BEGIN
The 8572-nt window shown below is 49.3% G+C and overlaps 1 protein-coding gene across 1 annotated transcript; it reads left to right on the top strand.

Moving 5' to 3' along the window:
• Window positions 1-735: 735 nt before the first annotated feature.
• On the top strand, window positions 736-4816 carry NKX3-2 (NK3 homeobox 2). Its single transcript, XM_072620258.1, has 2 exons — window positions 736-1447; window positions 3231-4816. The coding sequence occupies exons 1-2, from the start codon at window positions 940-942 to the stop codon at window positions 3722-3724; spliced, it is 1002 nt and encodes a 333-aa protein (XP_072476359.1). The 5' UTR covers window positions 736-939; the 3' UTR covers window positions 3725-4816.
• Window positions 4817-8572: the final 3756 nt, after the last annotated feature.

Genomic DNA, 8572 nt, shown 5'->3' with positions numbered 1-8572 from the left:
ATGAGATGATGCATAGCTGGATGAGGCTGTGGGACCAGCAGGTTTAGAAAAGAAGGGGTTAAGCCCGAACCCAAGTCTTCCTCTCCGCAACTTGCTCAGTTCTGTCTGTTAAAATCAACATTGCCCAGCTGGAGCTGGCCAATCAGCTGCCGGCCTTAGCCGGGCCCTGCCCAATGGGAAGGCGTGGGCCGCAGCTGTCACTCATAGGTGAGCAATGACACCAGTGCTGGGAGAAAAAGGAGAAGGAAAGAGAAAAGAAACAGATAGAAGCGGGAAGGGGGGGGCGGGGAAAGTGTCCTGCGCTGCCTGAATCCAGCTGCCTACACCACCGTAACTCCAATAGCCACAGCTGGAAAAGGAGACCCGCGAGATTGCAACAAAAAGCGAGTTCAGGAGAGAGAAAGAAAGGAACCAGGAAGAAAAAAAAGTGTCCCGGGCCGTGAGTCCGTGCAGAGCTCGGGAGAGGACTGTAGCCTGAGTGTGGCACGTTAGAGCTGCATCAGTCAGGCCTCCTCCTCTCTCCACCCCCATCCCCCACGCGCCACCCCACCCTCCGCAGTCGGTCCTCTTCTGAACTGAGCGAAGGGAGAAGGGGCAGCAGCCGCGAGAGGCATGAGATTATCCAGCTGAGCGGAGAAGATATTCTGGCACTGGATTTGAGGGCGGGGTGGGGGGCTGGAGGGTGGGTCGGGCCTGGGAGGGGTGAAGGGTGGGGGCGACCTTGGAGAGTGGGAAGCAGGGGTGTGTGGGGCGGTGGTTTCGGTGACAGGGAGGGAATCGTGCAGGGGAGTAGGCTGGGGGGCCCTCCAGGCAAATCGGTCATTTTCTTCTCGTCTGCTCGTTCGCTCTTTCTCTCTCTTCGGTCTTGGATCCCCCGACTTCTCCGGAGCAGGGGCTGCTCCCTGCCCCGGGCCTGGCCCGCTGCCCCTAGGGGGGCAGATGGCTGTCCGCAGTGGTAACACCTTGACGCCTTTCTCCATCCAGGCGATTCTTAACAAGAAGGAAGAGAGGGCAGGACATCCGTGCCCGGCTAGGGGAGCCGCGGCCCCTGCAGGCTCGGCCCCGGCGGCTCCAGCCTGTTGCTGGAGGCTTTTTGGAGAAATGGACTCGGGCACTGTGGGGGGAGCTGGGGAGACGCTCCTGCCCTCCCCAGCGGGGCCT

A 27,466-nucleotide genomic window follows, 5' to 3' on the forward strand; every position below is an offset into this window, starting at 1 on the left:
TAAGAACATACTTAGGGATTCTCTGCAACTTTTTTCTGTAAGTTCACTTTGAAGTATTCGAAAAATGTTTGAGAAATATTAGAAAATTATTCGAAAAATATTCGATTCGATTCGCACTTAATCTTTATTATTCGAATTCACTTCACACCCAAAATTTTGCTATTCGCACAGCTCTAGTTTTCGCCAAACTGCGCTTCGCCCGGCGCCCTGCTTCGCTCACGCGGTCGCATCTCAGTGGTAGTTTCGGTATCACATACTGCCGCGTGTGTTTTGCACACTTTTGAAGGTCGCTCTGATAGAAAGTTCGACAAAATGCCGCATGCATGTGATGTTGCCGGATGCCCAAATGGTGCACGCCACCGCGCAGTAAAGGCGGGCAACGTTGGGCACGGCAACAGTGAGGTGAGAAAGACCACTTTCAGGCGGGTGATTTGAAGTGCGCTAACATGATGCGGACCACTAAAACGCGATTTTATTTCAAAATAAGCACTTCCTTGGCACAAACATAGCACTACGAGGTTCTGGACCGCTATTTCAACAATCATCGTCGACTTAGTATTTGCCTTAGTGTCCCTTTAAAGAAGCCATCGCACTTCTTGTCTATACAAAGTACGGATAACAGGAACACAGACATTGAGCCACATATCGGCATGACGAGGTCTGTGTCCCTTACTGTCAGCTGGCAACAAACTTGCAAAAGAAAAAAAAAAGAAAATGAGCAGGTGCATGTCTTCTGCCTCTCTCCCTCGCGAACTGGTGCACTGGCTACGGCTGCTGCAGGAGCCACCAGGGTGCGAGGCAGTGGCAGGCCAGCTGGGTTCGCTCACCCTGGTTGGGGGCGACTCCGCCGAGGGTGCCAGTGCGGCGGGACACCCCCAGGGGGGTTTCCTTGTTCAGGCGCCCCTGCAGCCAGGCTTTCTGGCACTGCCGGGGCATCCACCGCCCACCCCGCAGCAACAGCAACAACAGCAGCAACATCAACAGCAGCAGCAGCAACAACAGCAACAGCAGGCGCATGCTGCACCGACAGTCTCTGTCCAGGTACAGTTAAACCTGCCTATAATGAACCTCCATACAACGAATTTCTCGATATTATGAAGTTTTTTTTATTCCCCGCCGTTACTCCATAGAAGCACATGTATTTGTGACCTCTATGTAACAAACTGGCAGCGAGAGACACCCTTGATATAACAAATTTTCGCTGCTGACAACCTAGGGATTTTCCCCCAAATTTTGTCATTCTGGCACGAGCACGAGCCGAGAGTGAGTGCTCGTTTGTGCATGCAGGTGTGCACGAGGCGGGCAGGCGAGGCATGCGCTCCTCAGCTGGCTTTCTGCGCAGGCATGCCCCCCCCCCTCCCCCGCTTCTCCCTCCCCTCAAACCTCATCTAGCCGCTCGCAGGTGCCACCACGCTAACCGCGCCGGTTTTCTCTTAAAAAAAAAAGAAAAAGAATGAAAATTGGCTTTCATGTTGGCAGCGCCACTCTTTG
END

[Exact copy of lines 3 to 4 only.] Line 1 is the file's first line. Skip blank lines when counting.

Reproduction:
• Window positions 1-735: 735 nt before the first annotated feature.
• On the top strand, window positions 736-4816 carry NKX3-2 (NK3 homeobox 2). Its single transcript, XM_072620258.1, has 2 exons — window positions 736-1447; window positions 3231-4816. The coding sequence occupies exons 1-2, from the start codon at window positions 940-942 to the stop codon at window positions 3722-3724; spliced, it is 1002 nt and encodes a 333-aa protein (XP_072476359.1). The 5' UTR covers window positions 736-939; the 3' UTR covers window positions 3725-4816.